Doug: The most important qualities are to be open-minded, with a preparedness to embrace another culture and a willingness to work flexibly and respectfully within it despite little familiarity. A key personal quality is being willing to give new things a go, whether this is drinking mare’s milk or gaining an understanding of the former Soviet psychiatric system. My Mongolian colleagues commented that many consultants from the West have visited Mongolia since 1991 and have brought their own ‘brand’ of mental health services without considering specific cultural markers and the historical context. I found it incredibly valuable to learn as much as I could before I arrived in Ulaanbaatar.
Zola: Having previously studied at Monash University helped me to get along with Australian people and understand the culture. Professionally, this made it easier to understand the systems within the APS and other organisations.
What has the experience meant for you as a person and as a psychologist?
Doug: It has been an incredible learning experience for me both professionally and personally. We tend to get rather stifled with the very comfortable world that we enjoy in Melbourne, often unaware that most people in the world don’t have access to education, good health and mental health services. Mongolia is such a vibrant place, with an amazing history and rich cultural practices, and has been successfully developing since 1991. I thoroughly enjoyed working with psychologists in Mongolia who were so keen to develop their skills and learn from the mental health services we have in Australia. I found it liberating being able to work with a group that spoke passionately about their clinical work without being bogged down by the bureaucratic processes that govern the psychology profession in Australia. The APS Grant has allowed me to grow as a person and develop as a psychologist. The Buddhist traditions in Mongolia have also left their mark and I have become far more mindful of the world around me.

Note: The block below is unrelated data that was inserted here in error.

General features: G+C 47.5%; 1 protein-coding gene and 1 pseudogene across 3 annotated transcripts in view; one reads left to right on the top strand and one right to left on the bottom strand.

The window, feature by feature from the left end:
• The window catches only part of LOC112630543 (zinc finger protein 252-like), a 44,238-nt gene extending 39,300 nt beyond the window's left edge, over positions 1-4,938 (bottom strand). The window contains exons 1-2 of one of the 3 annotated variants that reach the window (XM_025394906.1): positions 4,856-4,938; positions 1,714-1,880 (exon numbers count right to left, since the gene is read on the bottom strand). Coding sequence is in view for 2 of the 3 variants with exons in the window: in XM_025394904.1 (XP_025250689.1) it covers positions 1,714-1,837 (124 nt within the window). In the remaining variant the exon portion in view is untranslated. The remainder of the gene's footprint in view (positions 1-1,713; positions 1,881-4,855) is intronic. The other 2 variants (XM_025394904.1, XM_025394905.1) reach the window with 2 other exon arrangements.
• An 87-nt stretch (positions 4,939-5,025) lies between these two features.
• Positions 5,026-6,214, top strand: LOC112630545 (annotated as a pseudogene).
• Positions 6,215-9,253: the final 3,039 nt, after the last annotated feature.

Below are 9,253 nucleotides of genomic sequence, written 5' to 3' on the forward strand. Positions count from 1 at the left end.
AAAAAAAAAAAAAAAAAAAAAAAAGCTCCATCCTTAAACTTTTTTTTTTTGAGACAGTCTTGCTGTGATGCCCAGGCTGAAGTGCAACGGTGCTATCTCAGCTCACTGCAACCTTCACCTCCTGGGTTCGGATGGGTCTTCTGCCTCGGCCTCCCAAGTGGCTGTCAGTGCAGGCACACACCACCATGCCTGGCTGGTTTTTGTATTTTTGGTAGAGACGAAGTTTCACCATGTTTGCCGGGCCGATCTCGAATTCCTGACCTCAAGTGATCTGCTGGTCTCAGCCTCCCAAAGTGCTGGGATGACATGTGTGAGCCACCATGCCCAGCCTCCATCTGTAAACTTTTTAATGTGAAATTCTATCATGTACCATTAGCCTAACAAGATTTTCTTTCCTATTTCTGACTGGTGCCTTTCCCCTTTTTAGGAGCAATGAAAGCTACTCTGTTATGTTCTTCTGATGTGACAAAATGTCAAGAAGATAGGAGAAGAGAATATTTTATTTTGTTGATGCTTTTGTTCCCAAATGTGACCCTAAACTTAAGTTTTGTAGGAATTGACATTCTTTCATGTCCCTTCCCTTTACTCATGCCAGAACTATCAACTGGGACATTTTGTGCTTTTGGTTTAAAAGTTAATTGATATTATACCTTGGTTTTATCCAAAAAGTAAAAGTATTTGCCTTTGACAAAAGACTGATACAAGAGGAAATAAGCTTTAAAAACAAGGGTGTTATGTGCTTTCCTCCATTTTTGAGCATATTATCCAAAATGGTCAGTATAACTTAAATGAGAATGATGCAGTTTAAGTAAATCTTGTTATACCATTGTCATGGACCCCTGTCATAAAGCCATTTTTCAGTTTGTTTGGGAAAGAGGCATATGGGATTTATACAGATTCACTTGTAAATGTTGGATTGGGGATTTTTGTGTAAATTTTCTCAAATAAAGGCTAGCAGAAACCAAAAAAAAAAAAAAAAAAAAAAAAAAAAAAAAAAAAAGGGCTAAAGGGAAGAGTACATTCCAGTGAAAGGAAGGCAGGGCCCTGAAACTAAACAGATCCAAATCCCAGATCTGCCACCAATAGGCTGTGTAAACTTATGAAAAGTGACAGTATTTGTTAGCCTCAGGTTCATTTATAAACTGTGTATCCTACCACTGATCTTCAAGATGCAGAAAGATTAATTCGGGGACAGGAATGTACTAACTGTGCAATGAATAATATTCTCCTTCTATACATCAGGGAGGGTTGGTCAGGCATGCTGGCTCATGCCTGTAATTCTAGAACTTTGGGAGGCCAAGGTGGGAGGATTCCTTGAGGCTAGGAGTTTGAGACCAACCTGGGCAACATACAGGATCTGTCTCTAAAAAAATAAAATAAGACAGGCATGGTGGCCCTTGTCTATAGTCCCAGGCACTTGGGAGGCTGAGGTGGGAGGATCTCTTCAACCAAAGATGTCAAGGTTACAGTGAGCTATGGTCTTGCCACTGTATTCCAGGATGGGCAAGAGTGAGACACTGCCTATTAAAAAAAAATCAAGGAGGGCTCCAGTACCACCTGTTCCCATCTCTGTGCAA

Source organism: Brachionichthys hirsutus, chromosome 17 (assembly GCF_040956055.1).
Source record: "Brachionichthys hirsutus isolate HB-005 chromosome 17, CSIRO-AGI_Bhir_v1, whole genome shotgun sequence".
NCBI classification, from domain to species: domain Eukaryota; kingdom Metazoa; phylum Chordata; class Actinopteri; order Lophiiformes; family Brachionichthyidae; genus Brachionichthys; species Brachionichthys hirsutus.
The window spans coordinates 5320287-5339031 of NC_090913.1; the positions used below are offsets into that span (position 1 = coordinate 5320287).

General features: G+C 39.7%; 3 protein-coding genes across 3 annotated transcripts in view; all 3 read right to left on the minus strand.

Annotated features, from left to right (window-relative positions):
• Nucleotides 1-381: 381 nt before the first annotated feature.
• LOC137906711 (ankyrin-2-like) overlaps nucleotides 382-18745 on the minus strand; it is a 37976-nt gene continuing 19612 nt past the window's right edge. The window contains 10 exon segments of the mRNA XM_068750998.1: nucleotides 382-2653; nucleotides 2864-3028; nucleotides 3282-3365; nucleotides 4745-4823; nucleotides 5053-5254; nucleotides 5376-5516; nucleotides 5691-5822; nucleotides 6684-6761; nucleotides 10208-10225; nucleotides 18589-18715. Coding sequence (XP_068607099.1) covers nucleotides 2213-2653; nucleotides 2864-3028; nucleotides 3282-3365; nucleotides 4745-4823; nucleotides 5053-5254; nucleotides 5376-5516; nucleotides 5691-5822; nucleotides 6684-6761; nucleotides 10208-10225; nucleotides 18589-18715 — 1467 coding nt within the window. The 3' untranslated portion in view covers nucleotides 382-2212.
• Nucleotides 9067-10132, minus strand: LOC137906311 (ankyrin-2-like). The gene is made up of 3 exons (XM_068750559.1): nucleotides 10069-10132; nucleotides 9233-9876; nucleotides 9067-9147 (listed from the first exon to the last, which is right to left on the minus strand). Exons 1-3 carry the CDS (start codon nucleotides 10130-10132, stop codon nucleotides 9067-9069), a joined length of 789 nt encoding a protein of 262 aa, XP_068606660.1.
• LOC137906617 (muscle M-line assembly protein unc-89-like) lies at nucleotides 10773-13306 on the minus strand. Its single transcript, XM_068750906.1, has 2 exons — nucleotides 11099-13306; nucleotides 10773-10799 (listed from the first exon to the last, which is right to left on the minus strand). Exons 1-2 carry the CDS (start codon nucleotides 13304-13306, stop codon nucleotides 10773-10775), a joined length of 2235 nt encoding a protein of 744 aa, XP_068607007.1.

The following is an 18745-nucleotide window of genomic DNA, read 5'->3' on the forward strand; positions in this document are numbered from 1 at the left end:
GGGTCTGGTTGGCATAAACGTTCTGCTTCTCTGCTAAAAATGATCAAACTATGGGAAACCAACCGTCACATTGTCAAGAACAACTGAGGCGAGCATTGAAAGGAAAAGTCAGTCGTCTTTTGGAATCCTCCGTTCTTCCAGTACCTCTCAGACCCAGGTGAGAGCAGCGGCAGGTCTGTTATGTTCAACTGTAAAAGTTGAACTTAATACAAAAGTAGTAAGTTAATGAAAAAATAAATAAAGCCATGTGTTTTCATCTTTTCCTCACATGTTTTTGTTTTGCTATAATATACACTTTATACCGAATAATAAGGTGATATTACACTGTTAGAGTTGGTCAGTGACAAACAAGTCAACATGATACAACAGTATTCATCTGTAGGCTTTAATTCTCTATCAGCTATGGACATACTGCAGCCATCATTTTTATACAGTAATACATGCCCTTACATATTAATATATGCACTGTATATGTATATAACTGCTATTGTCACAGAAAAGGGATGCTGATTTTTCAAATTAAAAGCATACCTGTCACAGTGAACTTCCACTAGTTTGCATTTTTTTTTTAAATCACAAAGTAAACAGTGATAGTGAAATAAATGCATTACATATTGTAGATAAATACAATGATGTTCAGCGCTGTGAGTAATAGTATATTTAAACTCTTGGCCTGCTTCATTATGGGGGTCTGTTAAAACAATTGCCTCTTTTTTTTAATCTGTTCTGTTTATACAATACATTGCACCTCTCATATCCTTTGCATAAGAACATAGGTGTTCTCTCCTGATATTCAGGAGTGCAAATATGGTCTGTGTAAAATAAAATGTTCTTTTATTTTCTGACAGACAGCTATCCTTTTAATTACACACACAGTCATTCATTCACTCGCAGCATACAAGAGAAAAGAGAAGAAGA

Zola: This field trip has opened my eyes and widened my horizons. Every meeting I had with different psychologists, counsellors and mental health professionals reinforced how much we need to do and learn in Mongolia. It also helped me to see differences between cultures and institutions, and be reminded of how Mongolian communities endure many hardships in everyday life and lack mental health services. It really strengthened my resolve to stand more solidly for Mongolian grassroots communities. The experience and knowledge gained from my visit to the APS will contribute to establishing a professional network of psychologists across Mongolia.
Is there a take-home message for us as psychologists here in Australia, and as global citizens?
Doug: I think the take home message is not to be too cautious about diving in and embracing work in developing countries. I sense we have far more to learn about the human condition than we have to impart. I would encourage psychologists from Australia to look at how they can share their skill sets (especially in educational, health and community psychology) with colleagues in developing countries. I would like to thank the APS for providing me with this great opportunity to pursue further work in Mongolia and especially thank Heather Gridley for facilitating this.
Zola: Perhaps in the future the APS or other professional organisations should have a staff exchange program where Australian psychologists or mental health professionals share their experiences with professionals in developing countries through country visits for up to a month or so. Professionals from developing countries have extensive experience in different areas, and psychologists from both developed and developing countries have much to learn from each other.